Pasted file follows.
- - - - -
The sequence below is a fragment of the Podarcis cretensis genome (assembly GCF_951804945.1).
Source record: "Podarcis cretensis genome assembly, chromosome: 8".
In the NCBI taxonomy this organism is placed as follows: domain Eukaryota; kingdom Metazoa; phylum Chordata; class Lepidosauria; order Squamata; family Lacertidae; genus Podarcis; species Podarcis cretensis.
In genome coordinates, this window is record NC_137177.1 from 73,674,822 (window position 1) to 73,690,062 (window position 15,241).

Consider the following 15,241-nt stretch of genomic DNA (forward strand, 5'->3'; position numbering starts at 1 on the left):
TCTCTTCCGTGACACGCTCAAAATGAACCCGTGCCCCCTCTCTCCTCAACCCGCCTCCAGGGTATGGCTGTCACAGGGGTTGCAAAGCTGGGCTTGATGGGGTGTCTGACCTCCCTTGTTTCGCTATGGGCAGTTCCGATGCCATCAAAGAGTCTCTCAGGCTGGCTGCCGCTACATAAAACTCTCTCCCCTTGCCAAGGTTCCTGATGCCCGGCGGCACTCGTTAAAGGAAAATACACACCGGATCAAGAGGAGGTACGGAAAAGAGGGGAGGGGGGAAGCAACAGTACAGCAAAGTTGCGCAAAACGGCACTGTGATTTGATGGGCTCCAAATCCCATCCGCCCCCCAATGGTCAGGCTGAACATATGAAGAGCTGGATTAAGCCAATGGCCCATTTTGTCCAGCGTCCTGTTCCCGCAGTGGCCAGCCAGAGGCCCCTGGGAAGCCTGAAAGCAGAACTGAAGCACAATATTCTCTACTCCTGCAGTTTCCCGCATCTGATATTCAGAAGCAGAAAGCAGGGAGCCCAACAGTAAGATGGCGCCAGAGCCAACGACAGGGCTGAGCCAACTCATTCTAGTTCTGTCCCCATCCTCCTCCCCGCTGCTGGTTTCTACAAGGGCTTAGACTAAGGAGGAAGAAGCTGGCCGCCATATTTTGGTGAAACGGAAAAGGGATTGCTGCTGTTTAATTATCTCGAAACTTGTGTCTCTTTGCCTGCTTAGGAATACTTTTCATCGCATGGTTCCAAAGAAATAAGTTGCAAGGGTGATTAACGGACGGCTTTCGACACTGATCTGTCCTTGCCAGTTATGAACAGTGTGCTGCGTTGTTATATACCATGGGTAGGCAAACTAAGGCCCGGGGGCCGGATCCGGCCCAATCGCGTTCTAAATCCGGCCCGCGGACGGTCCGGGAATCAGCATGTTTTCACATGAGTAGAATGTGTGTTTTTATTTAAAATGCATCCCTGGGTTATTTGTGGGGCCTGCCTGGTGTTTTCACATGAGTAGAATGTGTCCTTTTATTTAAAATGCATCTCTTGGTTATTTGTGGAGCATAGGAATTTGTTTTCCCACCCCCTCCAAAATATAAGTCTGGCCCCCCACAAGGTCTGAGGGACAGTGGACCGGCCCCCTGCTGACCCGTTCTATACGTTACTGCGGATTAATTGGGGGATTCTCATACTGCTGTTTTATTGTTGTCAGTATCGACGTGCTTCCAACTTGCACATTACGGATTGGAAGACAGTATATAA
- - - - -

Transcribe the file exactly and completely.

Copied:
The sequence below is a fragment of the Podarcis cretensis genome (assembly GCF_951804945.1).
Source record: "Podarcis cretensis genome assembly, chromosome: 8".
In the NCBI taxonomy this organism is placed as follows: domain Eukaryota; kingdom Metazoa; phylum Chordata; class Lepidosauria; order Squamata; family Lacertidae; genus Podarcis; species Podarcis cretensis.
In genome coordinates, this window is record NC_137177.1 from 73,674,822 (window position 1) to 73,690,062 (window position 15,241).

Consider the following 15,241-nt stretch of genomic DNA (forward strand, 5'->3'; position numbering starts at 1 on the left):
TCTCTTCCGTGACACGCTCAAAATGAACCCGTGCCCCCTCTCTCCTCAACCCGCCTCCAGGGTATGGCTGTCACAGGGGTTGCAAAGCTGGGCTTGATGGGGTGTCTGACCTCCCTTGTTTCGCTATGGGCAGTTCCGATGCCATCAAAGAGTCTCTCAGGCTGGCTGCCGCTACATAAAACTCTCTCCCCTTGCCAAGGTTCCTGATGCCCGGCGGCACTCGTTAAAGGAAAATACACACCGGATCAAGAGGAGGTACGGAAAAGAGGGGAGGGGGGAAGCAACAGTACAGCAAAGTTGCGCAAAACGGCACTGTGATTTGATGGGCTCCAAATCCCATCCGCCCCCCAATGGTCAGGCTGAACATATGAAGAGCTGGATTAAGCCAATGGCCCATTTTGTCCAGCGTCCTGTTCCCGCAGTGGCCAGCCAGAGGCCCCTGGGAAGCCTGAAAGCAGAACTGAAGCACAATATTCTCTACTCCTGCAGTTTCCCGCATCTGATATTCAGAAGCAGAAAGCAGGGAGCCCAACAGTAAGATGGCGCCAGAGCCAACGACAGGGCTGAGCCAACTCATTCTAGTTCTGTCCCCATCCTCCTCCCCGCTGCTGGTTTCTACAAGGGCTTAGACTAAGGAGGAAGAAGCTGGCCGCCATATTTTGGTGAAACGGAAAAGGGATTGCTGCTGTTTAATTATCTCGAAACTTGTGTCTCTTTGCCTGCTTAGGAATACTTTTCATCGCATGGTTCCAAAGAAATAAGTTGCAAGGGTGATTAACGGACGGCTTTCGACACTGATCTGTCCTTGCCAGTTATGAACAGTGTGCTGCGTTGTTATATACCATGGGTAGGCAAACTAAGGCCCGGGGGCCGGATCCGGCCCAATCGCGTTCTAAATCCGGCCCGCGGACGGTCCGGGAATCAGCATGTTTTCACATGAGTAGAATGTGTGTTTTTATTTAAAATGCATCCCTGGGTTATTTGTGGGGCCTGCCTGGTGTTTTCACATGAGTAGAATGTGTCCTTTTATTTAAAATGCATCTCTTGGTTATTTGTGGAGCATAGGAATTTGTTTTCCCACCCCCTCCAAAATATAAGTCTGGCCCCCCACAAGGTCTGAGGGACAGTGGACCGGCCCCCTGCTGACCCGTTCTATACGTTACTGCGGATTAATTGGGGGATTCTCATACTGCTGTTTTATTGTTGTCAGTATCGACGTGCTTCCAACTTGCACATTACGGATTGGAAGACAGTATATAA